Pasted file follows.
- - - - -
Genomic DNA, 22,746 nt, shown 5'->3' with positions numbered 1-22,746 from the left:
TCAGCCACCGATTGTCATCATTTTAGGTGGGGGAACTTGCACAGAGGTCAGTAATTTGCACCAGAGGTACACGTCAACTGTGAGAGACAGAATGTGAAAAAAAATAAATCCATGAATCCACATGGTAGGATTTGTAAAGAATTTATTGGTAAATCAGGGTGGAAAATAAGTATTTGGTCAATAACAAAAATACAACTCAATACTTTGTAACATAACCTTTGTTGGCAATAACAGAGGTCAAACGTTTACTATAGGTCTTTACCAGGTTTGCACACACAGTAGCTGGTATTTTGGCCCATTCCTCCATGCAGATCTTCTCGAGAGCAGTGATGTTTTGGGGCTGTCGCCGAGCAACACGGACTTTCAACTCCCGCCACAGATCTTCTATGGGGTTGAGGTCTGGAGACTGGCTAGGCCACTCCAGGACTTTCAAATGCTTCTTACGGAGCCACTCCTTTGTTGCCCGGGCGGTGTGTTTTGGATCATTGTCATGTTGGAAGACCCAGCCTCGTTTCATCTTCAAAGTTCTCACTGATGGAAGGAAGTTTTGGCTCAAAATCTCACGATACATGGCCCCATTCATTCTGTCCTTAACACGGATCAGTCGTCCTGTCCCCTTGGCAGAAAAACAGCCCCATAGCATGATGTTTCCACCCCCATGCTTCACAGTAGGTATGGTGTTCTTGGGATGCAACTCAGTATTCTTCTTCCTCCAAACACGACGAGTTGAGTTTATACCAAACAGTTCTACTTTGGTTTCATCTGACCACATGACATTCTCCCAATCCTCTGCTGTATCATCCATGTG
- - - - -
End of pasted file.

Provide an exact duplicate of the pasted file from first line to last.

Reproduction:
Genomic DNA, 22,746 nt, shown 5'->3' with positions numbered 1-22,746 from the left:
TCAGCCACCGATTGTCATCATTTTAGGTGGGGGAACTTGCACAGAGGTCAGTAATTTGCACCAGAGGTACACGTCAACTGTGAGAGACAGAATGTGAAAAAAAATAAATCCATGAATCCACATGGTAGGATTTGTAAAGAATTTATTGGTAAATCAGGGTGGAAAATAAGTATTTGGTCAATAACAAAAATACAACTCAATACTTTGTAACATAACCTTTGTTGGCAATAACAGAGGTCAAACGTTTACTATAGGTCTTTACCAGGTTTGCACACACAGTAGCTGGTATTTTGGCCCATTCCTCCATGCAGATCTTCTCGAGAGCAGTGATGTTTTGGGGCTGTCGCCGAGCAACACGGACTTTCAACTCCCGCCACAGATCTTCTATGGGGTTGAGGTCTGGAGACTGGCTAGGCCACTCCAGGACTTTCAAATGCTTCTTACGGAGCCACTCCTTTGTTGCCCGGGCGGTGTGTTTTGGATCATTGTCATGTTGGAAGACCCAGCCTCGTTTCATCTTCAAAGTTCTCACTGATGGAAGGAAGTTTTGGCTCAAAATCTCACGATACATGGCCCCATTCATTCTGTCCTTAACACGGATCAGTCGTCCTGTCCCCTTGGCAGAAAAACAGCCCCATAGCATGATGTTTCCACCCCCATGCTTCACAGTAGGTATGGTGTTCTTGGGATGCAACTCAGTATTCTTCTTCCTCCAAACACGACGAGTTGAGTTTATACCAAACAGTTCTACTTTGGTTTCATCTGACCACATGACATTCTCCCAATCCTCTGCTGTATCATCCATGTG